The suit, which joins a string of legal challenges to the city’s drainage fund, was filed by three plaintiffs including Allen Watson, an engineer who helped advocate for the fund’s original implementation as part of the ReNew Houston effort in 2010.
At the heart of the legal argument is the city’s calculation of how it allocates property taxes to the fund, which also receives dollars from developer impact fees and other sources.
“According to the 2020 budget, the City is short-changing the Dedicated Drainage and Street Renewal Fund by nearly half,” Watson said in a statement. “We are confident the court will uphold the will of the people and direct the City not to engage in budget shenanigans like this in the future.”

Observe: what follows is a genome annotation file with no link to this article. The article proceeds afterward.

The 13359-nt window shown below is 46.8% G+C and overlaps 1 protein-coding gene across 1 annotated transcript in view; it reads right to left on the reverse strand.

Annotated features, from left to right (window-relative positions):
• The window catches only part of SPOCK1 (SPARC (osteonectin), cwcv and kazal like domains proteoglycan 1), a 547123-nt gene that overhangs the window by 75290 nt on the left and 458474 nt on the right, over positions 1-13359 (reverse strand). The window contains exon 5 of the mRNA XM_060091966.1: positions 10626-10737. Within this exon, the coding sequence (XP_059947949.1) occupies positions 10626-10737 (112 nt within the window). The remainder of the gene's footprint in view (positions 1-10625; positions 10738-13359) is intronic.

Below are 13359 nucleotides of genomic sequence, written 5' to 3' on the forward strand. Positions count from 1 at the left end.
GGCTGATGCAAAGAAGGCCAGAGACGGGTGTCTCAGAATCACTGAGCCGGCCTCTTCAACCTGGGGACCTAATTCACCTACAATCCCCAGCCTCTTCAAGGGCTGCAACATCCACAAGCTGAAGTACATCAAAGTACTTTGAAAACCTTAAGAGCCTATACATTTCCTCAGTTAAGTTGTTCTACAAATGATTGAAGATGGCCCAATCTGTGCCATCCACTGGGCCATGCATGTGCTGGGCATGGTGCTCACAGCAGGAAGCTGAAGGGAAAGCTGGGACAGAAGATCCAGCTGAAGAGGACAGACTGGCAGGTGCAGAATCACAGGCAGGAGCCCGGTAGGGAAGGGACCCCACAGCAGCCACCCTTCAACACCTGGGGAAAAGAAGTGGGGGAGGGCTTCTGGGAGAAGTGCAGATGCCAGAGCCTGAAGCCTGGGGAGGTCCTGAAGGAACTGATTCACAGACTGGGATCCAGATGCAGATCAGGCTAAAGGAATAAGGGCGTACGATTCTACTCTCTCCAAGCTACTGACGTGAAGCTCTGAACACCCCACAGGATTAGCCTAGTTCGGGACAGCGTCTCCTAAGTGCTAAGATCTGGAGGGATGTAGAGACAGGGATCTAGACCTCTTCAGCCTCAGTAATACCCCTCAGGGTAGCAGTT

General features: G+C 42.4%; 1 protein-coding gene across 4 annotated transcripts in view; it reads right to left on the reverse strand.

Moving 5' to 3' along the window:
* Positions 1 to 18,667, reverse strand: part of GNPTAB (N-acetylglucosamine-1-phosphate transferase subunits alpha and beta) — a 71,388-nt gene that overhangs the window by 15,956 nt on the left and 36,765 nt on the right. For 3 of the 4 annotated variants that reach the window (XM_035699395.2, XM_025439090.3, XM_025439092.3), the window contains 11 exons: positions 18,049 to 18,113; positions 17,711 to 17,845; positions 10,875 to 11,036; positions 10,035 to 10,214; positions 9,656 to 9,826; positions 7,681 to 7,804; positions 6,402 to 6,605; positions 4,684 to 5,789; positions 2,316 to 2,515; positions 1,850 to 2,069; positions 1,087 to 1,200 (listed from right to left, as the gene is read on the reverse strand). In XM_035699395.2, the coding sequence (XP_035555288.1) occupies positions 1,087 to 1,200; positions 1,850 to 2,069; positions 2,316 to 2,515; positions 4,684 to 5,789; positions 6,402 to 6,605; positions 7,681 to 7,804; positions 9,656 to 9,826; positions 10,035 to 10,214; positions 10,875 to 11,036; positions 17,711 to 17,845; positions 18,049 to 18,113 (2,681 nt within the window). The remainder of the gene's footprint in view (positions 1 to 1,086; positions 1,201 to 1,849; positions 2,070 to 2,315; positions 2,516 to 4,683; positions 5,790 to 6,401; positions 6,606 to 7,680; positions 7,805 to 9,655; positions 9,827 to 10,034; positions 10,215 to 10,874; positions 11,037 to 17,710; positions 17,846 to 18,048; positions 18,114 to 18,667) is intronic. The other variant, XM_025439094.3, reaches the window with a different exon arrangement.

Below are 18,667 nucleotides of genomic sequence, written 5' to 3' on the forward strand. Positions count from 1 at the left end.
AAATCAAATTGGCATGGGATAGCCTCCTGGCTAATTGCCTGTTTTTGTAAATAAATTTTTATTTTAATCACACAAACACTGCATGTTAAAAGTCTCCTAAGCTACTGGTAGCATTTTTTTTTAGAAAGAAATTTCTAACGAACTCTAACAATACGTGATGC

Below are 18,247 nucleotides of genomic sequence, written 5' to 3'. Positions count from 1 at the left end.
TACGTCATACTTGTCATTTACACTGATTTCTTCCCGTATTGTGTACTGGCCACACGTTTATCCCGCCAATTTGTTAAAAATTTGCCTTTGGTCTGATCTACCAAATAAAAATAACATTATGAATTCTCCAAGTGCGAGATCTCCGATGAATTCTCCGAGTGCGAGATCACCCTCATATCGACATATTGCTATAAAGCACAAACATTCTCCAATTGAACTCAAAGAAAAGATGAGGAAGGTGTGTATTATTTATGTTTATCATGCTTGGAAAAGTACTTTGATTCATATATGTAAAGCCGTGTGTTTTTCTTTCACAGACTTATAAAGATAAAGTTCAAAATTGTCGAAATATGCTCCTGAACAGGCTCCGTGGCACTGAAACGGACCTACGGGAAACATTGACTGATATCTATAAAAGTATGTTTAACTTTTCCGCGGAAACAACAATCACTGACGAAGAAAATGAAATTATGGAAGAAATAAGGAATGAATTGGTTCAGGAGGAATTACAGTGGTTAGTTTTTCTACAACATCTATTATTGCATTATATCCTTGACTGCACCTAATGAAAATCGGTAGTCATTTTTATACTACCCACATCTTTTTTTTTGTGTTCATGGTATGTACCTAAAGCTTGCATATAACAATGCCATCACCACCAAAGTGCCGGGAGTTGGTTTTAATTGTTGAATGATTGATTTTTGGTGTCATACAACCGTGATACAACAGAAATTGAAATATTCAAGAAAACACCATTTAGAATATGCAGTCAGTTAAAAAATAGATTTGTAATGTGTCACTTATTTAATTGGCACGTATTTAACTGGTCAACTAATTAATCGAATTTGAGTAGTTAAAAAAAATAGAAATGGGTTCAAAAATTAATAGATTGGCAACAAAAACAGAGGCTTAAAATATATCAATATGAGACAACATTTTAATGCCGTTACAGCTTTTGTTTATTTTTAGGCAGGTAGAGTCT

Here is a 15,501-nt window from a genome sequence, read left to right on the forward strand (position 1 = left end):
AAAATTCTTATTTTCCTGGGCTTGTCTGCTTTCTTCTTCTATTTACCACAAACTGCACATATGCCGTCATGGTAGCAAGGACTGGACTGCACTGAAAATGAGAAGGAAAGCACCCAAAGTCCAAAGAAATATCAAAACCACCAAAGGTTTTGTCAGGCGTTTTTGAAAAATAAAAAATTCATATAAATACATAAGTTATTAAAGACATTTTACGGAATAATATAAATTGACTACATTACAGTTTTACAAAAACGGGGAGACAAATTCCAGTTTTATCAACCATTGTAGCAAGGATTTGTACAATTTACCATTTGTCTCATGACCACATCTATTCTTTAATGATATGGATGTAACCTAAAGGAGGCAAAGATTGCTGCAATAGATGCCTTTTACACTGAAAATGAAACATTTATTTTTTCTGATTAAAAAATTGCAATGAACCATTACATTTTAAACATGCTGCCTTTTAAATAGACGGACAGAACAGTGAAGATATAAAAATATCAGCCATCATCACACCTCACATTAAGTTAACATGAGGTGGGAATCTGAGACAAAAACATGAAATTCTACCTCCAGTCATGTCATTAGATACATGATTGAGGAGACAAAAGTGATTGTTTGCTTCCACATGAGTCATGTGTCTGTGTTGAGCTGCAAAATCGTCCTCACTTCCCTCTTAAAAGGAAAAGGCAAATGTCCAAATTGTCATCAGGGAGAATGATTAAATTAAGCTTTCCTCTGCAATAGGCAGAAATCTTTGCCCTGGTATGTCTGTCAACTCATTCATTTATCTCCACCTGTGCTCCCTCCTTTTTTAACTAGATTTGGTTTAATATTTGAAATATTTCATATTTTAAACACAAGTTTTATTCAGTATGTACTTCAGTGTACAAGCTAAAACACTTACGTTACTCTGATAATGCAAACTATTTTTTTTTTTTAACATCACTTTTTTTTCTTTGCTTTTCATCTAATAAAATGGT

The city argues, however, that the ordinance creating the fund calls for "an amount equivalent to proceeds from $0.118 of the City's ad valorem tax levy minus an amount equal to debt service." The phrase "equivalent to" is being interpreted by the city as a proportion of the overall tax rate rather than an exact amount.
When it passed in 2010, 11.8 cents was equivalent to 18.5% of the overall rate at the time; today 11.8 cents comprises closer to 21%, according to a statement from Mayor Sylvester Turner’s office.
“Transferring the 11.8 cent full amount would mean a reduction to the General Fund budget of $50M in this fiscal year alone,” the mayor's statement read. “That would mean cuts to essential services like police, fire, solid waste, and other services.”